Staff Publications

Staff Publications

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    'Staff publications' is the digital repository of Wageningen University & Research

    'Staff publications' contains references to publications authored by Wageningen University staff from 1976 onward.

    Publications authored by the staff of the Research Institutes are available from 1995 onwards.

    Full text documents are added when available. The database is updated daily and currently holds about 240,000 items, of which 72,000 in open access.

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Record number 536851
Title Comparative genomics of the nonlegume Parasponia reveals insights into evolution of nitrogen-fixing rhizobium symbioses
Author(s) Velzen, R. van; Holmer, R.; Bu, F.; Rutten, L.J.J.; Zeijl, A.L. van; Liu, W.; Santuari, L.; Cao, Q.; Sharma, Trupti; Shen, Defeng; Purwana Roswanjaya, Yuda; Wardhani, T.; Seifi Kalhor, M.; Jansen, Joelle; Hoogen, D.J. van den; Güngör, Berivan; Hartog, M.V.; Hontelez, J.; Verver, Jan; Yang, Wei-Cai; Schijlen, E.G.W.M.; Repin, Rimi; Schilthuizen, M.; Schranz, M.E.; Heidstra, R.; Miyata, Kana; Fedorova, E.; Kohlen, W.; Bisseling, A.H.J.; Smit, S.; Geurts, R.
Source Proceedings of the National Academy of Sciences of the United States of America (2018). - ISSN 0027-8424 - 10 p.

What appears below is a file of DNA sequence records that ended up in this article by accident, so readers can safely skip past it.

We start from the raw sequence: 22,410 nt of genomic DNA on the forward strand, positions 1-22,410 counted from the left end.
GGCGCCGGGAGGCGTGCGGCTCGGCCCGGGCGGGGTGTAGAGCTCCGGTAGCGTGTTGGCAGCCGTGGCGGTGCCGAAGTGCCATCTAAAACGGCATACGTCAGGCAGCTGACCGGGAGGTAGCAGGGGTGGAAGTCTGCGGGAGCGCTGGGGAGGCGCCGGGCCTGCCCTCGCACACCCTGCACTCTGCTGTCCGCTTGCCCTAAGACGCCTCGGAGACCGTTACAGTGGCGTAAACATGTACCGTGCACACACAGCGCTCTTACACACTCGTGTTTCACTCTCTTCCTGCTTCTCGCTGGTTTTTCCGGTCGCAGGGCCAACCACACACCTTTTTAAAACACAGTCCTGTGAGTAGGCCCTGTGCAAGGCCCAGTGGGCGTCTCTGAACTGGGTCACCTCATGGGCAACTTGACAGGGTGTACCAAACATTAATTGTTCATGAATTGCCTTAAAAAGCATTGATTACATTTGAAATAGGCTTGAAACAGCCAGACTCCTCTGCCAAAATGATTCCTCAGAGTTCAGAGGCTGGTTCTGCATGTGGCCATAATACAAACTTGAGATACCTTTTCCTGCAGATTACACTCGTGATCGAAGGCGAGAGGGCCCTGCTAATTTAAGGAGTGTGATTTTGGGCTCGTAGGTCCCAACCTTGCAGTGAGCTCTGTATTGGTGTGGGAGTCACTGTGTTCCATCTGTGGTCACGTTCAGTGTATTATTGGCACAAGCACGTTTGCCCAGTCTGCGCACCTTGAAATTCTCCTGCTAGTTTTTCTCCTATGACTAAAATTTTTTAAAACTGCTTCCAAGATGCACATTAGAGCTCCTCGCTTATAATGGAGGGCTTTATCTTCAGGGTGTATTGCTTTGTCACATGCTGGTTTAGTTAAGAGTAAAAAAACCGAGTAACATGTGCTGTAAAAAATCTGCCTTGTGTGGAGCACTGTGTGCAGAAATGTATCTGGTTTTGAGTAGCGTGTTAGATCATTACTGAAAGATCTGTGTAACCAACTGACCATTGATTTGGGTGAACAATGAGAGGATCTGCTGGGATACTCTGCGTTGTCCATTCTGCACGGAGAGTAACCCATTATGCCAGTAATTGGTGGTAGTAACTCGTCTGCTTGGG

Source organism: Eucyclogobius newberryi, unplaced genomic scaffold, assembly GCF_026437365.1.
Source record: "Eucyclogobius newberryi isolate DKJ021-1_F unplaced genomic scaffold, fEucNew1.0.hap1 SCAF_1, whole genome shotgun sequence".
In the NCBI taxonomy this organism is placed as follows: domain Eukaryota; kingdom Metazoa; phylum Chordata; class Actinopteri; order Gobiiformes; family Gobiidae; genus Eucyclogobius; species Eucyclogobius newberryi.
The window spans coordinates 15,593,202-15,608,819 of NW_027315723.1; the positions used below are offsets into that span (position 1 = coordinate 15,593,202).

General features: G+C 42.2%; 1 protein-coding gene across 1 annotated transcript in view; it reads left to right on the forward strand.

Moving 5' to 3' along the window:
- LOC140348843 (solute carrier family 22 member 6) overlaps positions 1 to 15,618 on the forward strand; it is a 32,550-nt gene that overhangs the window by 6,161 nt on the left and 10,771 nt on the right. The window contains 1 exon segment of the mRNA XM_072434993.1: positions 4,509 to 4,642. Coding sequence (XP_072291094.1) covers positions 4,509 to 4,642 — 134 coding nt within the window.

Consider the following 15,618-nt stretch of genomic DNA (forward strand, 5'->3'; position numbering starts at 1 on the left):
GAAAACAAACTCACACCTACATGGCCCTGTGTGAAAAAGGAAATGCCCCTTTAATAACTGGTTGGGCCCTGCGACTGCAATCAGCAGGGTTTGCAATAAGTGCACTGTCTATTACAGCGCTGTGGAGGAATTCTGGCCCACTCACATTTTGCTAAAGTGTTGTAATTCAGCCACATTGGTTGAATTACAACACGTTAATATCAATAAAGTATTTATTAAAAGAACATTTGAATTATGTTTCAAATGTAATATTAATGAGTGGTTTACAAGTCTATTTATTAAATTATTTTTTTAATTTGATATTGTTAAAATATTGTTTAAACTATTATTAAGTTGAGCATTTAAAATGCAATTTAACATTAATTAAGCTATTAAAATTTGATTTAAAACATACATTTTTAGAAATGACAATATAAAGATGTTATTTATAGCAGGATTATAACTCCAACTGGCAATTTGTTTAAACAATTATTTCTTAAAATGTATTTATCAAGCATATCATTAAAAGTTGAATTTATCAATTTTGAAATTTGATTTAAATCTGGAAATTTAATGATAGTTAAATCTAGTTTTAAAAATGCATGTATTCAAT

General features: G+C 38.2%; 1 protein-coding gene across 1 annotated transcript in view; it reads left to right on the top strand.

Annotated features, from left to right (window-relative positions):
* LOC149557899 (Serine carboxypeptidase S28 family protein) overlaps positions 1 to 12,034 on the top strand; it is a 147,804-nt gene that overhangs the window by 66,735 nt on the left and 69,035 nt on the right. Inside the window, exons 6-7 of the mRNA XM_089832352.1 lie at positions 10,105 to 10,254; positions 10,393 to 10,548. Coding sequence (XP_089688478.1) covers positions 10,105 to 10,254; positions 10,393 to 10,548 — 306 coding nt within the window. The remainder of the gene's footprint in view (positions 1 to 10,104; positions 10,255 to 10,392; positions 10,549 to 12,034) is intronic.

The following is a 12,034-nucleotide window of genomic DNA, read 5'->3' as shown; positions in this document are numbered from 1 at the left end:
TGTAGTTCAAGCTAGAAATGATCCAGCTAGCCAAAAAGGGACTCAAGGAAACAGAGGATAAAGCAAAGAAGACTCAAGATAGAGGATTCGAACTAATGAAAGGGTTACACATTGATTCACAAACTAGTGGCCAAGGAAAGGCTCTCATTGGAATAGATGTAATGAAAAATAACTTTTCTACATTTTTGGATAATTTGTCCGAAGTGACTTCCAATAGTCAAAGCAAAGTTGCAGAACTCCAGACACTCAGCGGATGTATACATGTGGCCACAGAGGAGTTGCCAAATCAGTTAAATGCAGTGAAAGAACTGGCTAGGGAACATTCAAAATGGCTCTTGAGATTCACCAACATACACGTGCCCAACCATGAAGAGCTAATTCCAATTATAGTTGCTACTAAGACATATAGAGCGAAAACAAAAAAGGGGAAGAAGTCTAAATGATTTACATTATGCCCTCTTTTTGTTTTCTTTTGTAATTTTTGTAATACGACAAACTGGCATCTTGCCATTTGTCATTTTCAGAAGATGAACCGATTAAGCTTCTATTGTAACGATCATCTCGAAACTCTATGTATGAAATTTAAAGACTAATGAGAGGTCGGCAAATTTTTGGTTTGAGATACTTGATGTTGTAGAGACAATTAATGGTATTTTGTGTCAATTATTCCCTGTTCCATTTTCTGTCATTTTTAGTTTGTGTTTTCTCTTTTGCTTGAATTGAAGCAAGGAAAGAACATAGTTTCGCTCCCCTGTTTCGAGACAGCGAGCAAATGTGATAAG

DOI http://dx.doi.org/10.1073/pnas.1721395115
Department(s) Laboratory of Molecular Biology
Plant Developmental Biology
EPS
Laboratory of Phytopathology
PRI BIOS Applied Bioinformatics
Biosystematics
Bioinformatics
Publication type Refereed Article in a scientific journal
Publication year 2018
Abstract Nodules harboring nitrogen-fixing rhizobia are a well-known trait of legumes, but nodules also occur in other plant lineages, with rhizobia or the actinomycete Frankia as microsymbiont. It is generally assumed that nodulation evolved independently multiple times. However, molecular-genetic support for this hypothesis is lacking, as the genetic changes underlying nodule evolution remain elusive. We conducted genetic and comparative genomics studies by using Parasponia species (Cannabaceae), the only nonlegumes that can establish nitrogen-fixing nodules with rhizobium. Intergeneric crosses between Parasponia andersonii and its nonnodulating relative Trema tomentosa demonstrated that nodule organogenesis, but not intracellular infection, is a dominant genetic trait. Comparative transcriptomics of P. andersonii and the legume Medicago truncatula revealed utilization of at least 290 orthologous symbiosis genes in nodules. Among these are key genes that, in legumes, are essential for nodulation, including NODULE INCEPTION (NIN) and RHIZOBIUM-DIRECTED POLAR GROWTH (RPG). Comparative analysis of genomes from three Parasponia species and related nonnodulating plant species show evidence of parallel loss in nonnodulating species of putative orthologs of NIN, RPG, and NOD FACTOR PERCEPTION. Parallel loss of these symbiosis genes indicates that these nonnodulating lineages lost the potential to nodulate. Taken together, our results challenge the view that nodulation evolved in parallel and raises the possibility that nodulation originated ∼100 Mya in a common ancestor of all nodulating plant species, but was subsequently lost in many descendant lineages. This will have profound implications for translational approaches aimed at engineering nitrogen-fixing nodules in crop plants.
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